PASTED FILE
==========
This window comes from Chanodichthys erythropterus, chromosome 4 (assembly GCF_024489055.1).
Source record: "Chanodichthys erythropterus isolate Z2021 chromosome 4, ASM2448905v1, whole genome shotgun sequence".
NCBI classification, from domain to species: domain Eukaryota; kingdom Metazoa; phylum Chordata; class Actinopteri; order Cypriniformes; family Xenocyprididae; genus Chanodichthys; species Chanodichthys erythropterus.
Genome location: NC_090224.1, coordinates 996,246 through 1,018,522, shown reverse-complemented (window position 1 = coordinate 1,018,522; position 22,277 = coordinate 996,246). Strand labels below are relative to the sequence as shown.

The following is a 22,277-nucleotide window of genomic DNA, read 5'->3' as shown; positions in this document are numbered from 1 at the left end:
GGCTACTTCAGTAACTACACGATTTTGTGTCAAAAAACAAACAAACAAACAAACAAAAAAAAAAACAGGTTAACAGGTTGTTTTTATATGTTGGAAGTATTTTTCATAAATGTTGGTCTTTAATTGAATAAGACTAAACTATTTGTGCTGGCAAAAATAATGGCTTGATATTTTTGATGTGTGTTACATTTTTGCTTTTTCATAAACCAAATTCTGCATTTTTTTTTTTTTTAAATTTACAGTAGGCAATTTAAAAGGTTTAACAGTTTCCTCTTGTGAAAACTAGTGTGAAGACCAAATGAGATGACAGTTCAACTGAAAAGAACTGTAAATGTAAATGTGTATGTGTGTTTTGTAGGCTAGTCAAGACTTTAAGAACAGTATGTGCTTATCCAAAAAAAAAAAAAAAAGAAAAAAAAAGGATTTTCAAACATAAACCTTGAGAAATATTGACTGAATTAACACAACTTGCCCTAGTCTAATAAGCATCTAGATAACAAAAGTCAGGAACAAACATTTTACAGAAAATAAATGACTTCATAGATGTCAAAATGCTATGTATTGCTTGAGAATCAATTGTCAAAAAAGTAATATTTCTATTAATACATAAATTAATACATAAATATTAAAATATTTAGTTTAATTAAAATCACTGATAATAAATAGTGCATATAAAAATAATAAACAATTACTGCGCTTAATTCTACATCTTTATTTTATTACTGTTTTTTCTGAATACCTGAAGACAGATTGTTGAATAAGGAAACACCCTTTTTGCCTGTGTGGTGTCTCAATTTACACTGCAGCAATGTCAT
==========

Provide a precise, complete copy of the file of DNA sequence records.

This window comes from Chanodichthys erythropterus, chromosome 4 (assembly GCF_024489055.1).
Source record: "Chanodichthys erythropterus isolate Z2021 chromosome 4, ASM2448905v1, whole genome shotgun sequence".
NCBI classification, from domain to species: domain Eukaryota; kingdom Metazoa; phylum Chordata; class Actinopteri; order Cypriniformes; family Xenocyprididae; genus Chanodichthys; species Chanodichthys erythropterus.
Genome location: NC_090224.1, coordinates 996,246 through 1,018,522, shown reverse-complemented (window position 1 = coordinate 1,018,522; position 22,277 = coordinate 996,246). Strand labels below are relative to the sequence as shown.

The following is a 22,277-nucleotide window of genomic DNA, read 5'->3' as shown; positions in this document are numbered from 1 at the left end:
GGCTACTTCAGTAACTACACGATTTTGTGTCAAAAAACAAACAAACAAACAAACAAAAAAAAAAACAGGTTAACAGGTTGTTTTTATATGTTGGAAGTATTTTTCATAAATGTTGGTCTTTAATTGAATAAGACTAAACTATTTGTGCTGGCAAAAATAATGGCTTGATATTTTTGATGTGTGTTACATTTTTGCTTTTTCATAAACCAAATTCTGCATTTTTTTTTTTTTTAAATTTACAGTAGGCAATTTAAAAGGTTTAACAGTTTCCTCTTGTGAAAACTAGTGTGAAGACCAAATGAGATGACAGTTCAACTGAAAAGAACTGTAAATGTAAATGTGTATGTGTGTTTTGTAGGCTAGTCAAGACTTTAAGAACAGTATGTGCTTATCCAAAAAAAAAAAAAAAAGAAAAAAAAAGGATTTTCAAACATAAACCTTGAGAAATATTGACTGAATTAACACAACTTGCCCTAGTCTAATAAGCATCTAGATAACAAAAGTCAGGAACAAACATTTTACAGAAAATAAATGACTTCATAGATGTCAAAATGCTATGTATTGCTTGAGAATCAATTGTCAAAAAAGTAATATTTCTATTAATACATAAATTAATACATAAATATTAAAATATTTAGTTTAATTAAAATCACTGATAATAAATAGTGCATATAAAAATAATAAACAATTACTGCGCTTAATTCTACATCTTTATTTTATTACTGTTTTTTCTGAATACCTGAAGACAGATTGTTGAATAAGGAAACACCCTTTTTGCCTGTGTGGTGTCTCAATTTACACTGCAGCAATGTCAT